The rise of modern science could not begin until the traditional dualistic worldview was transformed, because weltanschauung is the ultimate understanding of the world or human life of people, which is able to potentially predominate the ultimate attitude toward and activities in life of thinkers, social workers and even the masses in a region. That is, only if the traditional theological worldview was replaced by a new reason-based worldview viz. the scientistic worldview, the rise of modern science could have ultimate assurance. In a word, the origins for the rise of modern science were the collapse of the theological dualistic worldview and the predominance of the scientific worldview.
The conversion from theology to science has both positive and negative impacts on Western history. After walking up on the fast lane of scientific development, the realistic life of Western European was greatly improved, the material civilization was rapidly progressed, the explore of nature and geography was continuously advanced and technology was dramatically reformed. Thence, Western countries made a continuous progress whereas Eastern countries fell far behind. The influence of the conversion from theology to science is unmeasurable, just as historian H. Butterfield pointed out on this problem: “The impact on the world culture of the rise of modern science in the 17th century could only be mentioned in the same breath with the rise of Christianity in the first century.”14 However, it does not mean that this conversion doesn’t have any negative impact on Western European. “Weltanschauung can be thought as a sort of comprehensive experience that most potentially affects the cultural atmosphere e.g. academic ideas, life styles, living attitudes and so on of any country and sociaty.”15 Accordingly, when the weltanschauung of the people in a region undergoes a right-about or fundamental conversion, the academic culture and life attitudes and behaviors will have holistic changes.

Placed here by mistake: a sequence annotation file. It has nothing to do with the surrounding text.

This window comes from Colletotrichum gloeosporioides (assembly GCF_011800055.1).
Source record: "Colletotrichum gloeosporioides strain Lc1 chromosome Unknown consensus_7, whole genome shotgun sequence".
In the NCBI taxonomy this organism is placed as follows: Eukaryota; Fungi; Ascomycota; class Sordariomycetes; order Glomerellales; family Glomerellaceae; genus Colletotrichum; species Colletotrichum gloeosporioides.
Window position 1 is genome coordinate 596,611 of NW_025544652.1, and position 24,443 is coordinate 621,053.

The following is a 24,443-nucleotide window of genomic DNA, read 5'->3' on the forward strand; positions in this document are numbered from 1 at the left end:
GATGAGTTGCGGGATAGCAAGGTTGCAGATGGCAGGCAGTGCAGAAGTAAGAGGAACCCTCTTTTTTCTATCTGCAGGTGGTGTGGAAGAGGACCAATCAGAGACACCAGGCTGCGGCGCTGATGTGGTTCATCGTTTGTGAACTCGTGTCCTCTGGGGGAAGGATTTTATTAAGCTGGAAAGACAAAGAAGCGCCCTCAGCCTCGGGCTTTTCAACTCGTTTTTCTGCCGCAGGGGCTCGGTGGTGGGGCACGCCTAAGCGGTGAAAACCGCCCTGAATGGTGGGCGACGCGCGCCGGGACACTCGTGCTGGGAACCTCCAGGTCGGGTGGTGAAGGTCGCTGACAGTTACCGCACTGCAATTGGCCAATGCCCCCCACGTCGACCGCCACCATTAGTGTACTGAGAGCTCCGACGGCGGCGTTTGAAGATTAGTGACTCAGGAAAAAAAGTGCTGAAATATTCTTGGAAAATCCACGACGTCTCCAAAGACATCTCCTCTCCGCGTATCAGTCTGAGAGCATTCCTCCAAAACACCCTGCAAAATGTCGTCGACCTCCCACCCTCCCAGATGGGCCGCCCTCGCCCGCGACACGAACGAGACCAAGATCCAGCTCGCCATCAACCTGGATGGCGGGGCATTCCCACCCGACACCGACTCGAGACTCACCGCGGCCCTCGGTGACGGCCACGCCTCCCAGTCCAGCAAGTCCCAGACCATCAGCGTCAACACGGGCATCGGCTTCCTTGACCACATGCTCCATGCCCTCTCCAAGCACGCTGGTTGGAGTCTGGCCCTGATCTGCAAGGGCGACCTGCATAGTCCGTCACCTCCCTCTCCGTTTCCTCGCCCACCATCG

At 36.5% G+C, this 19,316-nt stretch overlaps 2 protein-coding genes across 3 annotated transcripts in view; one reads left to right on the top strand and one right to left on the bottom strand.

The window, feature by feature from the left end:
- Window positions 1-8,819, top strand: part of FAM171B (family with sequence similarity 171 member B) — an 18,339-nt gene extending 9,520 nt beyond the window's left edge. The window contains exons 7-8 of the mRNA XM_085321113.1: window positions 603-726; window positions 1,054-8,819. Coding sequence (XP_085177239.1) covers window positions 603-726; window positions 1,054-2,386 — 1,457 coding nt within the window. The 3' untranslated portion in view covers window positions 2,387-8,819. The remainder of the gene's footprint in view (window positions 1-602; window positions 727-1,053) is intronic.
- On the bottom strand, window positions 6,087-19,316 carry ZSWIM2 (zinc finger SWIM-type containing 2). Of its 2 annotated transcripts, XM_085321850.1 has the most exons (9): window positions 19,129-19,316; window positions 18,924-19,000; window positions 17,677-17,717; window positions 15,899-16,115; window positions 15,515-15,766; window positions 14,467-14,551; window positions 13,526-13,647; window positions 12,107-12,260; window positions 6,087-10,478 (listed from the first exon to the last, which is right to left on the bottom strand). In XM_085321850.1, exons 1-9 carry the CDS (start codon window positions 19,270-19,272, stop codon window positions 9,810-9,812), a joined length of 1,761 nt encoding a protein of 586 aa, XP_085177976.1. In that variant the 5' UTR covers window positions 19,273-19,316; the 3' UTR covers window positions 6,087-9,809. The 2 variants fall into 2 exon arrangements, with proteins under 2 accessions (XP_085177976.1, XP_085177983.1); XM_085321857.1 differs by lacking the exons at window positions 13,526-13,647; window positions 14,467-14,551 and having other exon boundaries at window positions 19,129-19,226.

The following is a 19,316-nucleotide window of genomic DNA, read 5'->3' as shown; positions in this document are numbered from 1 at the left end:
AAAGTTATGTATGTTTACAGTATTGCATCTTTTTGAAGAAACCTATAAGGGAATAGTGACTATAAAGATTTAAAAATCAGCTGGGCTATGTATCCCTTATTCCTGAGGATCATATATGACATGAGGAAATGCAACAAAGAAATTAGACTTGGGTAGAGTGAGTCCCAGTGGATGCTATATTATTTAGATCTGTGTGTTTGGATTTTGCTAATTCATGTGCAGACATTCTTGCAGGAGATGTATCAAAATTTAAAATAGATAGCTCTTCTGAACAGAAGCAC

Because the traditional dualistic worldview was the dominant ideology from the Aristotle to the late Middle Ages, in which Western European soaked themselves and took it for granted all the time, the spiritual crisis of Western European was coming on the just day the theological worldview collapsed. In the context that the theological worldview nodded to its fall and nihilism was widespread around, Kierkegaard, Dostoevsky and Nietzsche etc. in 19th century inaugurated the philosophical ideas of existentialism in coincidence to save the spiritual crisis and get back the lost psychic home of Western European.
Danish philosopher Kierkegaard’s existentialistic thought was a critical reaction to Hegel’s rationalism, which rejected Hegel’s neglect of theology and the problem of faith and contended that theological knowledge and Christian beliefs are subjective truth that can not be evanesced in universal objective knowledge. He thought that rationalist Hegel and the like holded the position of the supremacy of reason and reduced the transcendental world into abstract idea, which obliterated the paradoxicality (truth as subjectivity) of theology and the non-rationality (not congruent with reason but with feelings and faith) of the dualistic worldview. Russian novelist Dostoevsky discovered the problem of fate of existence after the collapse of the theological worldview. In his novels from Crime and Punishment to The Brothers Karamazov, he discussed how to seek the spiritual way out after the comedown of faith in God. He implied that except Christian theology and beliefs, Western people could not find a savior for their spiritual crisis. Another initiator of existentialism and also a representative figure of philosophy of Will Nietzsche, though likewise criticizing rationalism, pushed the theological dualistic worldview into collapse at the same time. From the assumption of “God is dead” (Nietzsche really believed that Western European had lost the theological worldview.), he claimed that all traditional morality, philosophies and theologies must be revalued with the collapse of the dualistic worldview. New values and ideals should be established by the Superperson who can harmonize the animal nature with the intellect and keep a balance between Dionysian and Apollonian elements. His theory of the Will to Power is the foundation of his philosophy of the Superperson.16